Susun Weed, herbalist and wise woman extraordinaire, refers to Plantain as “Plain Amazing”, though says that this humble plant prefers to be known as just “Plain Plantain”.
Recently I’ve been finding my path back to herbalism a joyful one. I take a walkabout and greet familiar herbs as old friends. Truly, it seems that once you establish a relationship with these plants (plants that most of my neighbors would deem noxious weeds), they become pieces of beauty and sources of hope in my everyday. Plantain has been that for me these last few weeks.
Known to many Native tribes as “White Man’s Foot” or “Englishman’s Foot” because it seemed to spring up wherever the early white settlers traveled, it was used to treat wounds of the skin like inflammation, cuts, and bruising, as well as for drawing out splinters and poison. They also used it internally to treat coughs, colds and bronchitis. The Navajo said Plantain is one of the life medicines. I like that. They would also use it in ceremony for protection.
Plantain is literally everywhere. Just look down. You can generally find one kind or another growing somewhere nearby. Here in Colorado it shows up early May and generally continues to spring up until August or later. We have two varieties in my yard. Broadleaf, which dominates, and a few Ribwort. The latter of which I wish we had more of because its thin leaves are useful band-aids. Most experts say either variety can be used for soothing irritated skin, (i.e. bug bites, rashes) and healing cuts and scrapes, among many other things.
The easiest way to utilize this amazing herb is as a “spit” poultice, which is just like it sounds. Grab a couple leaves, chew them slightly and apply to affected area. Wrap with a cloth or bandage, (or use the Ribwort leaf and the very stingy fiber to tie it on) and reapply every few hours. Plantain is awesome because it heals from the inside out. It will actually keep the wound open until all of the harmful matter inside is gone.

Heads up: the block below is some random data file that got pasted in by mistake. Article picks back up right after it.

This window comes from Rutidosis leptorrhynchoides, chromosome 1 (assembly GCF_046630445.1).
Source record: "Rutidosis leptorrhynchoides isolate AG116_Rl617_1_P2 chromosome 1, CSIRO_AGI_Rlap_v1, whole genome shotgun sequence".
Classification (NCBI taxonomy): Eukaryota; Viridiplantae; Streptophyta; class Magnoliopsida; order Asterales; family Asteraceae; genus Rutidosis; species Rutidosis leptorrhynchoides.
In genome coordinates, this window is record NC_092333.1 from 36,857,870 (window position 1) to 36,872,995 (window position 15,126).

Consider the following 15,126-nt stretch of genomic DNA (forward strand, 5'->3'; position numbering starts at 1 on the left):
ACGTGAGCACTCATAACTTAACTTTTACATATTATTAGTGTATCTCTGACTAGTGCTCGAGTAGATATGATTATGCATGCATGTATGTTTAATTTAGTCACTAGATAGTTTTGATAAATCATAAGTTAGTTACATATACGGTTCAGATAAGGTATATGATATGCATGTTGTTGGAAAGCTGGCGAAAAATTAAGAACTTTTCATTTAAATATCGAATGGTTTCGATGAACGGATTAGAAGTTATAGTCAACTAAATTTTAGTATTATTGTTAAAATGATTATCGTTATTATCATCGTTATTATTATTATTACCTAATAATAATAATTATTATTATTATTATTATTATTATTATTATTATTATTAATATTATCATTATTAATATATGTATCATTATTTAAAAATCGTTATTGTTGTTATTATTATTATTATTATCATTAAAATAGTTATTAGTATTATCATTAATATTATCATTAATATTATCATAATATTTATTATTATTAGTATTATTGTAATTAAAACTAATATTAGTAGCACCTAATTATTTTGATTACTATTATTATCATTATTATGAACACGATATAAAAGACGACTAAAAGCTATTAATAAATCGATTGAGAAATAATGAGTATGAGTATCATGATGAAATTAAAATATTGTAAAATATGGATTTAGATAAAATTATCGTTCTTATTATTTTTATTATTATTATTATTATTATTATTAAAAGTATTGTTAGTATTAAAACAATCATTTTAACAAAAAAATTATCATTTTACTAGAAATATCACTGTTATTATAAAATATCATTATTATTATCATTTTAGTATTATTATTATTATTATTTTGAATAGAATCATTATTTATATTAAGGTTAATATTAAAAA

Dried Plantain will work as well, but fresh is best. I’m currently preparing an infusion for an ointment out of olive oil and fresh picked leaves. I started it on July’s full Thunder moon and will let it infuse until August’s new moon, allowing approximately 6 weeks to extract its magic. I’ll either keep it as an oil or add some beeswax to make a salve. It should keep for about a year. I’ll use it for skin conditions like diaper rash on the baby, itchy rashes or bites, cuts and scrapes, and for drawing out stingers or splinters.
This “plain plantain” is no slouch. She’s kinda the Goddess of wild plants in my book. Again, I’d say that fresh is best, but drying the leaves to keep around for winter colds and coughs could be wise. Plantain is taken internally to treat respiratory illnesses, bronchial infections and pneumonia. John Gallagher considers Plantain on of the “big 3″ for easily found healers, along with Dandelion and Chickweed. He spins a quote that says, “The laying on of leaves is very powerful medicine.” I love that. Another herbalist, Jim McDonald, says that Plantain is great for digestive health and when combined with Slippery Elm is good for leaky gut. He also suggests it for UTI especially when used with Cornsilk.
On the folklore side of things (we are Folkways Farm, after all) Plantain is an herb of Venus and was an important element in numerous charms and love divinations. In old German lore, Plantain embodied the souls who still sought the light after entering the Underworld. It’s hung in the home and car as an herb of protection.
“Plantain has a compassionate stability that finds opportunity for growth in every situation.” Hmm… we should all strive to live like Plantain.
In short: Plantain should be your go to first aid herb. If you’re outside in nature (as you should be), there is always a possibility for some kind of scratch, sting or sunburn. Use Plantain. That’s what she’s there for. And please, get to know her other healing properties. She’s got dozens, and is a safe herb in general that can be taken regularly.
And of course, Plantain is an excellent edible, best when the leaves are picked young. Chocked full of usefuls (B, C, Folic Acid, Calcium, Iron and Potassium), it’s a must add if you’re out picking yard greens.